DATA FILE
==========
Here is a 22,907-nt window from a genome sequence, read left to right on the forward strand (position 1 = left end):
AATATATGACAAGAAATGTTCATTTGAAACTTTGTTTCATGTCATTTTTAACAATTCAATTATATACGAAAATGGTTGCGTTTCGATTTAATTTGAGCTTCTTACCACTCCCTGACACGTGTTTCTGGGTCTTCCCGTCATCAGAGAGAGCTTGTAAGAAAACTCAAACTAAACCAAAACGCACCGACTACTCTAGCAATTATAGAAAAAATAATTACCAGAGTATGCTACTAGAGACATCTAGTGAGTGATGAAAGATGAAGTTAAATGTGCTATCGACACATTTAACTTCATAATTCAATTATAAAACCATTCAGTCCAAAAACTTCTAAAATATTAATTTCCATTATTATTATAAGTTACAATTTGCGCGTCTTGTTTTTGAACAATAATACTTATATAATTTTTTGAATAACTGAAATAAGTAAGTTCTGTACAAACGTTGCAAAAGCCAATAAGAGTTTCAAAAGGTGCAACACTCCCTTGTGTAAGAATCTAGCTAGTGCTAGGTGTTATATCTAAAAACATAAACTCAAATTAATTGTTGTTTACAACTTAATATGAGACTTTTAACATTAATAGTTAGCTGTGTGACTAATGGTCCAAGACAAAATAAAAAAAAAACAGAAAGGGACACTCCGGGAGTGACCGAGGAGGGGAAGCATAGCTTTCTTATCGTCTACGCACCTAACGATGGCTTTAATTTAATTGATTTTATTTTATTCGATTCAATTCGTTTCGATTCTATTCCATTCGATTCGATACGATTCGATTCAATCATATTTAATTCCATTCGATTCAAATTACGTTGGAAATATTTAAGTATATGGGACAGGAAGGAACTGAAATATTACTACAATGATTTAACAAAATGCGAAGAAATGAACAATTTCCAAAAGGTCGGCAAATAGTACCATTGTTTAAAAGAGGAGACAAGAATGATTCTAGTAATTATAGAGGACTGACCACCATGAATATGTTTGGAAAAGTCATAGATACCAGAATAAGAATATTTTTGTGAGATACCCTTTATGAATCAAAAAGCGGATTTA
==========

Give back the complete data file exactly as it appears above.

Here is a 22,907-nt window from a genome sequence, read left to right on the forward strand (position 1 = left end):
AATATATGACAAGAAATGTTCATTTGAAACTTTGTTTCATGTCATTTTTAACAATTCAATTATATACGAAAATGGTTGCGTTTCGATTTAATTTGAGCTTCTTACCACTCCCTGACACGTGTTTCTGGGTCTTCCCGTCATCAGAGAGAGCTTGTAAGAAAACTCAAACTAAACCAAAACGCACCGACTACTCTAGCAATTATAGAAAAAATAATTACCAGAGTATGCTACTAGAGACATCTAGTGAGTGATGAAAGATGAAGTTAAATGTGCTATCGACACATTTAACTTCATAATTCAATTATAAAACCATTCAGTCCAAAAACTTCTAAAATATTAATTTCCATTATTATTATAAGTTACAATTTGCGCGTCTTGTTTTTGAACAATAATACTTATATAATTTTTTGAATAACTGAAATAAGTAAGTTCTGTACAAACGTTGCAAAAGCCAATAAGAGTTTCAAAAGGTGCAACACTCCCTTGTGTAAGAATCTAGCTAGTGCTAGGTGTTATATCTAAAAACATAAACTCAAATTAATTGTTGTTTACAACTTAATATGAGACTTTTAACATTAATAGTTAGCTGTGTGACTAATGGTCCAAGACAAAATAAAAAAAAAACAGAAAGGGACACTCCGGGAGTGACCGAGGAGGGGAAGCATAGCTTTCTTATCGTCTACGCACCTAACGATGGCTTTAATTTAATTGATTTTATTTTATTCGATTCAATTCGTTTCGATTCTATTCCATTCGATTCGATACGATTCGATTCAATCATATTTAATTCCATTCGATTCAAATTACGTTGGAAATATTTAAGTATATGGGACAGGAAGGAACTGAAATATTACTACAATGATTTAACAAAATGCGAAGAAATGAACAATTTCCAAAAGGTCGGCAAATAGTACCATTGTTTAAAAGAGGAGACAAGAATGATTCTAGTAATTATAGAGGACTGACCACCATGAATATGTTTGGAAAAGTCATAGATACCAGAATAAGAATATTTTTGTGAGATACCCTTTATGAATCAAAAAGCGGATTTA